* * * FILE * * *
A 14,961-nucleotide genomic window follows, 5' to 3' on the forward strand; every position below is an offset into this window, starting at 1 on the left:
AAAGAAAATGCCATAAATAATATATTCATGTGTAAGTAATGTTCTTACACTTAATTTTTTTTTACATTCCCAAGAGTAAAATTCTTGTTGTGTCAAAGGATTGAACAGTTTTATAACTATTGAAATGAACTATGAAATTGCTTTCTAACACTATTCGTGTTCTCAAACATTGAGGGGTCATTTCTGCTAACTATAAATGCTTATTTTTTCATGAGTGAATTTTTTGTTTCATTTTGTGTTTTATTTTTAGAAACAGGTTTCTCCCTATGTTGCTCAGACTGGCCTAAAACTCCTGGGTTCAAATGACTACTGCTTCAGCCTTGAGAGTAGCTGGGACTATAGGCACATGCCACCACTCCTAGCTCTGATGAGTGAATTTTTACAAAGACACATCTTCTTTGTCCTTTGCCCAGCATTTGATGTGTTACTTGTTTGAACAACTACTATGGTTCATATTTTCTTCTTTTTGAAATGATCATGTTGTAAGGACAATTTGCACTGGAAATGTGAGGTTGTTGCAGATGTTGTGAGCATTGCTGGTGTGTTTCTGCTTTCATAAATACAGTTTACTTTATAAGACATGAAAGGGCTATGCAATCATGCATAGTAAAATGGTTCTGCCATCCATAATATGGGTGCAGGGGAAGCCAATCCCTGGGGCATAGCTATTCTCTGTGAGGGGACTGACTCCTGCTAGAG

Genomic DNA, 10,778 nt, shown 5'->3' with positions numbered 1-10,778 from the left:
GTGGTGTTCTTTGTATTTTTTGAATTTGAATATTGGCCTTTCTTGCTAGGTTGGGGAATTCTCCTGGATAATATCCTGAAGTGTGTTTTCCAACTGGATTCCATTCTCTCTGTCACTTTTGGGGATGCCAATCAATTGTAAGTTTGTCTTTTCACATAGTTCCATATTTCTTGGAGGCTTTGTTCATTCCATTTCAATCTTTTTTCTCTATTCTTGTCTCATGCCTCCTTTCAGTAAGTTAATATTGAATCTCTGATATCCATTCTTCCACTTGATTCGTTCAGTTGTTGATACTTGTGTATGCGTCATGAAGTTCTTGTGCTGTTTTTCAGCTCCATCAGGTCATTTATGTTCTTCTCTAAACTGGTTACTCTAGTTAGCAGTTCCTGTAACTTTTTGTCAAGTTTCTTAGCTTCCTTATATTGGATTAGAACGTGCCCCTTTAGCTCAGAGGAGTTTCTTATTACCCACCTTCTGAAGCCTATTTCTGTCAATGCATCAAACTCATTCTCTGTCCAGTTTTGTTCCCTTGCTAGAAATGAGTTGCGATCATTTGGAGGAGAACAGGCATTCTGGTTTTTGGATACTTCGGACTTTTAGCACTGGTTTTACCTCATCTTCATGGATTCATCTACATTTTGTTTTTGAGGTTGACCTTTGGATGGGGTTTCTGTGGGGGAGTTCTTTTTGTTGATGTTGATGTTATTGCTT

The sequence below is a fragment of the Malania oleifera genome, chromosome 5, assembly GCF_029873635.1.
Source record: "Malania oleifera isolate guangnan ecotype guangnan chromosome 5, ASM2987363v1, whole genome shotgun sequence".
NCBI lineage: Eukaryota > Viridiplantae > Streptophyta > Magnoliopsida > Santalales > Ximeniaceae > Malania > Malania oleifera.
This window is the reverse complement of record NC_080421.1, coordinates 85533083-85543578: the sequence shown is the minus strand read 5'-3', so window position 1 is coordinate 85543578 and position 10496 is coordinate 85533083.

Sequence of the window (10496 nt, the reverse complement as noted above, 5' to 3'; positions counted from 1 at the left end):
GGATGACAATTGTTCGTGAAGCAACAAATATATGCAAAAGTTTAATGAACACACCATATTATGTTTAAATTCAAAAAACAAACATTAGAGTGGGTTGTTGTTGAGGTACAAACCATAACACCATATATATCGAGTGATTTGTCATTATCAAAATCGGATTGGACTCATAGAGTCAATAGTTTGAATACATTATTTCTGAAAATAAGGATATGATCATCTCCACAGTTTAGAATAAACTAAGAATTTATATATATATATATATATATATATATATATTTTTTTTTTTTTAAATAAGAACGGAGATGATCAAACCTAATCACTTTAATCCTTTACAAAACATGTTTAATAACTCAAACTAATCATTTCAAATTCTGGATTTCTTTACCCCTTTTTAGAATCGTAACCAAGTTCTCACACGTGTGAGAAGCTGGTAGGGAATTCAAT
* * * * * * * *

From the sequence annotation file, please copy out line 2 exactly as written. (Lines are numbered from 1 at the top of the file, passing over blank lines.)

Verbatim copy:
AAAGAAAATGCCATAAATAATATATTCATGTGTAAGTAATGTTCTTACACTTAATTTTTTTTTACATTCCCAAGAGTAAAATTCTTGTTGTGTCAAAGGATTGAACAGTTTTATAACTATTGAAATGAACTATGAAATTGCTTTCTAACACTATTCGTGTTCTCAAACATTGAGGGGTCATTTCTGCTAACTATAAATGCTTATTTTTTCATGAGTGAATTTTTTGTTTCATTTTGTGTTTTATTTTTAGAAACAGGTTTCTCCCTATGTTGCTCAGACTGGCCTAAAACTCCTGGGTTCAAATGACTACTGCTTCAGCCTTGAGAGTAGCTGGGACTATAGGCACATGCCACCACTCCTAGCTCTGATGAGTGAATTTTTACAAAGACACATCTTCTTTGTCCTTTGCCCAGCATTTGATGTGTTACTTGTTTGAACAACTACTATGGTTCATATTTTCTTCTTTTTGAAATGATCATGTTGTAAGGACAATTTGCACTGGAAATGTGAGGTTGTTGCAGATGTTGTGAGCATTGCTGGTGTGTTTCTGCTTTCATAAATACAGTTTACTTTATAAGACATGAAAGGGCTATGCAATCATGCATAGTAAAATGGTTCTGCCATCCATAATATGGGTGCAGGGGAAGCCAATCCCTGGGGCATAGCTATTCTCTGTGAGGGGACTGACTCCTGCTAGAG